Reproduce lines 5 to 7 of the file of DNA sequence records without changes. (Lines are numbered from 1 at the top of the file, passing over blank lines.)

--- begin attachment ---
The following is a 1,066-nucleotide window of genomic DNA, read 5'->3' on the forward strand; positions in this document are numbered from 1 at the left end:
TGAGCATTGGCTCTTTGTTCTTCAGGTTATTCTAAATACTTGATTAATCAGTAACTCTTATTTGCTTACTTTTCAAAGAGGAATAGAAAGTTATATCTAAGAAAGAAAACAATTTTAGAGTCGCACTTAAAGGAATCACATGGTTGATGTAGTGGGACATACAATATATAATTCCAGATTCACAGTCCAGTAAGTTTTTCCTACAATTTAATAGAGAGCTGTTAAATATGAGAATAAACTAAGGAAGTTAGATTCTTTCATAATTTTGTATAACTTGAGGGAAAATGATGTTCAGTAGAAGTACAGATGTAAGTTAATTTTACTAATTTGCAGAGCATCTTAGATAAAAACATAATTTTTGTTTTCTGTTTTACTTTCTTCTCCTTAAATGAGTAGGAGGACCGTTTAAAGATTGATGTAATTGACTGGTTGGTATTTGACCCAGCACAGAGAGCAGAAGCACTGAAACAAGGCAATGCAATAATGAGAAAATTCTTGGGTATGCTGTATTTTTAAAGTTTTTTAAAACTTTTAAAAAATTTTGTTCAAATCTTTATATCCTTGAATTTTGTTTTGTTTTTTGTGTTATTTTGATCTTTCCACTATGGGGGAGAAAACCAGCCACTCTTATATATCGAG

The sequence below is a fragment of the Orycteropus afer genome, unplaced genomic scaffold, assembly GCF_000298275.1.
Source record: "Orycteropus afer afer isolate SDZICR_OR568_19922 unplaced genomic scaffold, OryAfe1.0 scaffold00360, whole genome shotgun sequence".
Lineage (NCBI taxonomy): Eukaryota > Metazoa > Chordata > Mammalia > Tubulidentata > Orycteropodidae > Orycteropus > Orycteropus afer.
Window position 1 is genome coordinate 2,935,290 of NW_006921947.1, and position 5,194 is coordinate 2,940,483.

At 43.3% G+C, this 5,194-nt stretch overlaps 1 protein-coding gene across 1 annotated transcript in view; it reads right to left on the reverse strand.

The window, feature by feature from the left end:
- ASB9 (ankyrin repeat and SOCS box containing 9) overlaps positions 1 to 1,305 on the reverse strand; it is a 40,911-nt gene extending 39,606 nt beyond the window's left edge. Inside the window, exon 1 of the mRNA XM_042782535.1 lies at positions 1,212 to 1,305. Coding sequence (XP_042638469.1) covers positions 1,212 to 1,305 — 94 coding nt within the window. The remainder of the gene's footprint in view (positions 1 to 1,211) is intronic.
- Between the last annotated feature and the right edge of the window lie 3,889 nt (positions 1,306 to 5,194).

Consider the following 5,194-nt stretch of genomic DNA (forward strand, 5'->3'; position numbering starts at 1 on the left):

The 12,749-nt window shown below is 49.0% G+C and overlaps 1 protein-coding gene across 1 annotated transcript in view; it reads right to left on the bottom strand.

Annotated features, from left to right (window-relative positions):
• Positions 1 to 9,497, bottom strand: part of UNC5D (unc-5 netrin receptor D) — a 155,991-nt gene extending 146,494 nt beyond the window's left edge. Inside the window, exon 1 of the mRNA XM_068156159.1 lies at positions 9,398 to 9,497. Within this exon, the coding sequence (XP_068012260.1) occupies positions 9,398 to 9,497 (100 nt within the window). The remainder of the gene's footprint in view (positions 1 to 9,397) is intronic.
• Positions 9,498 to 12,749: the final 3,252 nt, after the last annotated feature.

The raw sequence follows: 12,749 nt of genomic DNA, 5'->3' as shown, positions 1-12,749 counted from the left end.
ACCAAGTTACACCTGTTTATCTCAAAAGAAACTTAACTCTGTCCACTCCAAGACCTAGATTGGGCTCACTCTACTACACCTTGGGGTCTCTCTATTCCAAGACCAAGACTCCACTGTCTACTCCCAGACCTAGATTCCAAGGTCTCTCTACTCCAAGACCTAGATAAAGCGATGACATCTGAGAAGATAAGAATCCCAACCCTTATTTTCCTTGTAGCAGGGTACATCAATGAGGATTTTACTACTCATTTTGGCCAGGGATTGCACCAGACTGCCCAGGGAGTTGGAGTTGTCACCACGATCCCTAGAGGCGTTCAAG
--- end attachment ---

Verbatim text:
Lineage (NCBI taxonomy): Eukaryota > Metazoa > Chordata > Mammalia > Tubulidentata > Orycteropodidae > Orycteropus > Orycteropus afer.
Window position 1 is genome coordinate 2,935,290 of NW_006921947.1, and position 5,194 is coordinate 2,940,483.

At 43.3% G+C, this 5,194-nt stretch overlaps 1 protein-coding gene across 1 annotated transcript in view; it reads right to left on the reverse strand.